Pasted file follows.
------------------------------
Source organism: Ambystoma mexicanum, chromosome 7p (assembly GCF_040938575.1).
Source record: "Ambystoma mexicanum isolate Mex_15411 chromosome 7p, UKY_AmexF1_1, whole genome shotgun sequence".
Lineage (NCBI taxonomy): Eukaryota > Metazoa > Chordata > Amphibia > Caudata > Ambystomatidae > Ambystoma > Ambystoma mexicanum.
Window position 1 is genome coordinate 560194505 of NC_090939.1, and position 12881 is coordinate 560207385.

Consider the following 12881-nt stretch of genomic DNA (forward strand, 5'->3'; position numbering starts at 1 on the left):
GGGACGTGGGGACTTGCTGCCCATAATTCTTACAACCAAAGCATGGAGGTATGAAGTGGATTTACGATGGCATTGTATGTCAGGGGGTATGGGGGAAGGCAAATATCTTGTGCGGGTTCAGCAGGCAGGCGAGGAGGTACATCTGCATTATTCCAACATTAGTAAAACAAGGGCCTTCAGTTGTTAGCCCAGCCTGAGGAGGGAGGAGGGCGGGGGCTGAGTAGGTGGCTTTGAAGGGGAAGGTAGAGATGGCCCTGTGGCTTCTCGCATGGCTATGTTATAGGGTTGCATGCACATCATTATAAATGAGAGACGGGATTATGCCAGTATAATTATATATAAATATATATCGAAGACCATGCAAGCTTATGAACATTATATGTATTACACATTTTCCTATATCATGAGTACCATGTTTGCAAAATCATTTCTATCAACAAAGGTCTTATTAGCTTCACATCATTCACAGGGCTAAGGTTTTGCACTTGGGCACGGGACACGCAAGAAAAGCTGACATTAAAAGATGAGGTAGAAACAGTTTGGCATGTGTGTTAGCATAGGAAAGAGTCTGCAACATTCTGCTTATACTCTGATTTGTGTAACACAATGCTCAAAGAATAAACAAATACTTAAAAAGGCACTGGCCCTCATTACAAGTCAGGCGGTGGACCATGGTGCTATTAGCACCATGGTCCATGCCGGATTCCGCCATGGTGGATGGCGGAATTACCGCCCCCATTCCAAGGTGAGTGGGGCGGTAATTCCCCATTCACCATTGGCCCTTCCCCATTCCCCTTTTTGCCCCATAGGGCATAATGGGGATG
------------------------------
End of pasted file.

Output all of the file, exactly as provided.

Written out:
Source organism: Ambystoma mexicanum, chromosome 7p (assembly GCF_040938575.1).
Source record: "Ambystoma mexicanum isolate Mex_15411 chromosome 7p, UKY_AmexF1_1, whole genome shotgun sequence".
Lineage (NCBI taxonomy): Eukaryota > Metazoa > Chordata > Amphibia > Caudata > Ambystomatidae > Ambystoma > Ambystoma mexicanum.
Window position 1 is genome coordinate 560194505 of NC_090939.1, and position 12881 is coordinate 560207385.

Consider the following 12881-nt stretch of genomic DNA (forward strand, 5'->3'; position numbering starts at 1 on the left):
GGGACGTGGGGACTTGCTGCCCATAATTCTTACAACCAAAGCATGGAGGTATGAAGTGGATTTACGATGGCATTGTATGTCAGGGGGTATGGGGGAAGGCAAATATCTTGTGCGGGTTCAGCAGGCAGGCGAGGAGGTACATCTGCATTATTCCAACATTAGTAAAACAAGGGCCTTCAGTTGTTAGCCCAGCCTGAGGAGGGAGGAGGGCGGGGGCTGAGTAGGTGGCTTTGAAGGGGAAGGTAGAGATGGCCCTGTGGCTTCTCGCATGGCTATGTTATAGGGTTGCATGCACATCATTATAAATGAGAGACGGGATTATGCCAGTATAATTATATATAAATATATATCGAAGACCATGCAAGCTTATGAACATTATATGTATTACACATTTTCCTATATCATGAGTACCATGTTTGCAAAATCATTTCTATCAACAAAGGTCTTATTAGCTTCACATCATTCACAGGGCTAAGGTTTTGCACTTGGGCACGGGACACGCAAGAAAAGCTGACATTAAAAGATGAGGTAGAAACAGTTTGGCATGTGTGTTAGCATAGGAAAGAGTCTGCAACATTCTGCTTATACTCTGATTTGTGTAACACAATGCTCAAAGAATAAACAAATACTTAAAAAGGCACTGGCCCTCATTACAAGTCAGGCGGTGGACCATGGTGCTATTAGCACCATGGTCCATGCCGGATTCCGCCATGGTGGATGGCGGAATTACCGCCCCCATTCCAAGGTGAGTGGGGCGGTAATTCCCCATTCACCATTGGCCCTTCCCCATTCCCCTTTTTGCCCCATAGGGCATAATGGGGATG